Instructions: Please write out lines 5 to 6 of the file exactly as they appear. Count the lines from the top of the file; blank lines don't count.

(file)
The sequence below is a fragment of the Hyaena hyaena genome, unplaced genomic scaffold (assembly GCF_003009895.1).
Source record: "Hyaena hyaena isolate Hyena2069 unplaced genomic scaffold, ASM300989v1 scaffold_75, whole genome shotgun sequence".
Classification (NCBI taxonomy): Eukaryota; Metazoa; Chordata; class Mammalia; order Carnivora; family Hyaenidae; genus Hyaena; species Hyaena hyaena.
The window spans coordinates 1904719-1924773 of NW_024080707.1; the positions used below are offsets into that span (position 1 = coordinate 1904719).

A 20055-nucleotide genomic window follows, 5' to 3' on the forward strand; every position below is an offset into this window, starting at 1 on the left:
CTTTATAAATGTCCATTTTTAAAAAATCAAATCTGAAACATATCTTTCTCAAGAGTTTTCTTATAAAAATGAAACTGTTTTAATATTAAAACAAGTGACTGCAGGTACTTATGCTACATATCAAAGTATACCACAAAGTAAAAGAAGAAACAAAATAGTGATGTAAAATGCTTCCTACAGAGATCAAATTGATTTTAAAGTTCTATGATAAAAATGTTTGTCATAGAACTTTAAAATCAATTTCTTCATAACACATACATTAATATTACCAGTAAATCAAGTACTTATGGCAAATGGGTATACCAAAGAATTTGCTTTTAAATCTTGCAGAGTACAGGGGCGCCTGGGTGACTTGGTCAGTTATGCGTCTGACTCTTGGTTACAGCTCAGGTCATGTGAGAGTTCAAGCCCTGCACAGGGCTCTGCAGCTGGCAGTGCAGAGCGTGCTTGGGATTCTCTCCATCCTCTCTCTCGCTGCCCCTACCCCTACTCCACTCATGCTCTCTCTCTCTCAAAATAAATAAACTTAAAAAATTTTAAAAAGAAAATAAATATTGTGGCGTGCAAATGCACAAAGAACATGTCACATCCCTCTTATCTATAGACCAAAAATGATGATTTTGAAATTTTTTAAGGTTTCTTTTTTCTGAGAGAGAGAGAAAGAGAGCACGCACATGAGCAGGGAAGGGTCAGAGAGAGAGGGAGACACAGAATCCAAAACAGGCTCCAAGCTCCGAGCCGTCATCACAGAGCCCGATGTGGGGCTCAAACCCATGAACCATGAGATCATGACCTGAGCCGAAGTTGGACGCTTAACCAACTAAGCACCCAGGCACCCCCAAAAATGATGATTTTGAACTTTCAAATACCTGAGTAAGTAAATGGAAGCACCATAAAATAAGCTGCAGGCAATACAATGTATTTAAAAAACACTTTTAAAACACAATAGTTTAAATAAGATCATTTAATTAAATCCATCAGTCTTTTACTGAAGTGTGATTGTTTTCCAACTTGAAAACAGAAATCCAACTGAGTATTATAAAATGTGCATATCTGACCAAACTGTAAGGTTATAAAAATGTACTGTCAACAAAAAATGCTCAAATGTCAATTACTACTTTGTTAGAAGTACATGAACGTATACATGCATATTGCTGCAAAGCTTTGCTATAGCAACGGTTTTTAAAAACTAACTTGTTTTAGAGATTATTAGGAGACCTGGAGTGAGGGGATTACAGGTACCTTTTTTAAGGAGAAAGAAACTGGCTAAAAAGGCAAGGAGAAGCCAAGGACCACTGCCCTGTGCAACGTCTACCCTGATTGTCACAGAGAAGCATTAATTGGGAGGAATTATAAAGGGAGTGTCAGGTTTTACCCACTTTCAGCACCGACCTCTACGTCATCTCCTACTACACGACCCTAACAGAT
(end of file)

A 20055-nucleotide genomic window follows, 5' to 3' on the forward strand; every position below is an offset into this window, starting at 1 on the left:
CTTTATAAATGTCCATTTTTAAAAAATCAAATCTGAAACATATCTTTCTCAAGAGTTTTCTTATAAAAATGAAACTGTTTTAATATTAAAACAAGTGACTGCAGGTACTTATGCTACATATCAAAGTATACCACAAAGTAAAAGAAGAAACAAAATAGTGATGTAAAATGCTTCCTACAGAGATCAAATTGATTTTAAAGTTCTATGATAAAAATGTTTGTCATAGAACTTTAAAATCAATTTCTTCATAACACATACATTAATATTACCAGTAAATCAAGTACTTATGGCAAATGGGTATACCAAAGAATTTGCTTTTAAATCTTGCAGAGTACAGGGGCGCCTGGGTGACTTGGTCAGTTATGCGTCTGACTCTTGGTTACAGCTCAGGTCATGTGAGAGTTCAAGCCCTGCACAGGGCTCTGCAGCTGGCAGTGCAGAGCGTGCTTGGGATTCTCTCCATCCTCTCTCTCGCTGCCCCTACCCCTACTCCACTCATGCTCTCTCTCTCTCAAAATAAATAAACTTAAAAAATTTTAAAAAGAAAATAAATATTGTGGCGTGCAAATGCACAAAGAACATGTCACATCCCTCTTATCTATAGACCAAAAATGATGATTTTGAAATTTTTTAAGGTTTCTTTTTTCTGAGAGAGAGAGAAAGAGAGCACGCACATGAGCAGGGAAGGGTCAGAGAGAGAGGGAGACACAGAATCCAAAACAGGCTCCAAGCTCCGAGCCGTCATCACAGAGCCCGATGTGGGGCTCAAACCCATGAACCATGAGATCATGACCTGAGCCGAAGTTGGACGCTTAACCAACTAAGCACCCAGGCACCCCCAAAAATGATGATTTTGAACTTTCAAATACCTGAGTAAGTAAATGGAAGCACCATAAAATAAGCTGCAGGCAATACAATGTATTTAAAAAACACTTTTAAAACACAATAGTTTAAATAAGATCATTTAATTAAATCCATCAGTCTTTTACTGAAGTGTGATTGTTTTCCAACTTGAAAACAGAAATCCAACTGAGTATTATAAAATGTGCATATCTGACCAAACTGTAAGGTTATAAAAATGTACTGTCAACAAAAAATGCTCAAATGTCAATTACTACTTTGTTAGAAGTACATGAACGTATACATGCATATTGCTGCAAAGCTTTGCTATAGCAACGGTTTTTAAAAACTAACTTGTTTTAGAGATTATTAGGAGACCTGGAGTGAGGGGATTACAGGTACCTTTTTTAAGGAGAAAGAAACTGGCTAAAAAGGCAAGGAGAAGCCAAGGACCACTGCCCTGTGCAACGTCTACCCTGATTGTCACAGAGAAGCATTAATTGGGAGGAATTATAAAGGGAGTGTCAGGTTTTACCCACTTTCAGCACCGACCTCTACGTCATCTCCTACTACACGACCCTAACAGAT